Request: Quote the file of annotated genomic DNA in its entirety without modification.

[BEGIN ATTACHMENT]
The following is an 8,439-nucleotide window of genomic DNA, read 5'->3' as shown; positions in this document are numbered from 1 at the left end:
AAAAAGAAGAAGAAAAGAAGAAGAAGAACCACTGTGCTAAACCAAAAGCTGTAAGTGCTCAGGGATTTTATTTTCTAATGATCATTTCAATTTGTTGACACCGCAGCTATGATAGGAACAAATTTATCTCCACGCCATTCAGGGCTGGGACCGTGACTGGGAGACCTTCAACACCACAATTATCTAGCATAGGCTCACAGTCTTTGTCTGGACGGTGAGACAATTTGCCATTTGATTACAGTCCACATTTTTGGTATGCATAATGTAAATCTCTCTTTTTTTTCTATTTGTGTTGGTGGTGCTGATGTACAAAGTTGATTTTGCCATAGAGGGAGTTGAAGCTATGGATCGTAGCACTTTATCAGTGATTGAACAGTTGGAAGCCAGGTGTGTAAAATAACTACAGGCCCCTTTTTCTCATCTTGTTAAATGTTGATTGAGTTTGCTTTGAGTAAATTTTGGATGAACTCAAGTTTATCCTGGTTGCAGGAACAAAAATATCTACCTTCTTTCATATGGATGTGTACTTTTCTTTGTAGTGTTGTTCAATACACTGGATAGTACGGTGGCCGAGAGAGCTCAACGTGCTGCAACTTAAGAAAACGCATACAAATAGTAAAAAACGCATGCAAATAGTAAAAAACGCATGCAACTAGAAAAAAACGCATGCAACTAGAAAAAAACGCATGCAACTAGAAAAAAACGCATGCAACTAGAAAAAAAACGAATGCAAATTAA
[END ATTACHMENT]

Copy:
The following is an 8,439-nucleotide window of genomic DNA, read 5'->3' as shown; positions in this document are numbered from 1 at the left end:
AAAAAGAAGAAGAAAAGAAGAAGAAGAACCACTGTGCTAAACCAAAAGCTGTAAGTGCTCAGGGATTTTATTTTCTAATGATCATTTCAATTTGTTGACACCGCAGCTATGATAGGAACAAATTTATCTCCACGCCATTCAGGGCTGGGACCGTGACTGGGAGACCTTCAACACCACAATTATCTAGCATAGGCTCACAGTCTTTGTCTGGACGGTGAGACAATTTGCCATTTGATTACAGTCCACATTTTTGGTATGCATAATGTAAATCTCTCTTTTTTTTCTATTTGTGTTGGTGGTGCTGATGTACAAAGTTGATTTTGCCATAGAGGGAGTTGAAGCTATGGATCGTAGCACTTTATCAGTGATTGAACAGTTGGAAGCCAGGTGTGTAAAATAACTACAGGCCCCTTTTTCTCATCTTGTTAAATGTTGATTGAGTTTGCTTTGAGTAAATTTTGGATGAACTCAAGTTTATCCTGGTTGCAGGAACAAAAATATCTACCTTCTTTCATATGGATGTGTACTTTTCTTTGTAGTGTTGTTCAATACACTGGATAGTACGGTGGCCGAGAGAGCTCAACGTGCTGCAACTTAAGAAAACGCATACAAATAGTAAAAAACGCATGCAAATAGTAAAAAACGCATGCAACTAGAAAAAAACGCATGCAACTAGAAAAAAACGCATGCAACTAGAAAAAAACGCATGCAACTAGAAAAAAAACGAATGCAAATTAA